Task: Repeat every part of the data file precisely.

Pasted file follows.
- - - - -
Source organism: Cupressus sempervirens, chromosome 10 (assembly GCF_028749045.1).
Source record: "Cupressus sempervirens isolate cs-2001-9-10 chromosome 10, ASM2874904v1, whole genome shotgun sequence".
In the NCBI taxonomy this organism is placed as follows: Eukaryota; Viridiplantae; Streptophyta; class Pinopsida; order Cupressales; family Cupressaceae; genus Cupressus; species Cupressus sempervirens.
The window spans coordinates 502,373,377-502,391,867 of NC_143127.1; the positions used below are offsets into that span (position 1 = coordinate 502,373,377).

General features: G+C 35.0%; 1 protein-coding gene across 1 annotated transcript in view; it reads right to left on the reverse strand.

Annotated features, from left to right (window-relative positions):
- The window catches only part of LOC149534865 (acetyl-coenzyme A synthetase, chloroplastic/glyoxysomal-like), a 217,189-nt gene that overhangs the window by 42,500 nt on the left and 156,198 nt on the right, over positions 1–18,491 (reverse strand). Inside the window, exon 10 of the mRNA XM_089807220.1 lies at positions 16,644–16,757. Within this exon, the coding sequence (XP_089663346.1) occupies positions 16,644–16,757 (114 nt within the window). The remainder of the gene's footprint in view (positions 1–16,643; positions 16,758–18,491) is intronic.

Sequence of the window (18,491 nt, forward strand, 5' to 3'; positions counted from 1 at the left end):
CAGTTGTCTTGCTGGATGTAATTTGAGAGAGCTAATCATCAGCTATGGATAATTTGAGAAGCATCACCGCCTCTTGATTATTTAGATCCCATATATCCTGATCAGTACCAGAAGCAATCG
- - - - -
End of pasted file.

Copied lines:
Source organism: Cupressus sempervirens, chromosome 10 (assembly GCF_028749045.1).
Source record: "Cupressus sempervirens isolate cs-2001-9-10 chromosome 10, ASM2874904v1, whole genome shotgun sequence".
In the NCBI taxonomy this organism is placed as follows: Eukaryota; Viridiplantae; Streptophyta; class Pinopsida; order Cupressales; family Cupressaceae; genus Cupressus; species Cupressus sempervirens.
The window spans coordinates 502,373,377-502,391,867 of NC_143127.1; the positions used below are offsets into that span (position 1 = coordinate 502,373,377).

General features: G+C 35.0%; 1 protein-coding gene across 1 annotated transcript in view; it reads right to left on the reverse strand.

Annotated features, from left to right (window-relative positions):
- The window catches only part of LOC149534865 (acetyl-coenzyme A synthetase, chloroplastic/glyoxysomal-like), a 217,189-nt gene that overhangs the window by 42,500 nt on the left and 156,198 nt on the right, over positions 1–18,491 (reverse strand). Inside the window, exon 10 of the mRNA XM_089807220.1 lies at positions 16,644–16,757. Within this exon, the coding sequence (XP_089663346.1) occupies positions 16,644–16,757 (114 nt within the window). The remainder of the gene's footprint in view (positions 1–16,643; positions 16,758–18,491) is intronic.

Sequence of the window (18,491 nt, forward strand, 5' to 3'; positions counted from 1 at the left end):
CAGTTGTCTTGCTGGATGTAATTTGAGAGAGCTAATCATCAGCTATGGATAATTTGAGAAGCATCACCGCCTCTTGATTATTTAGATCCCATATATCCTGATCAGTACCAGAAGCAATCG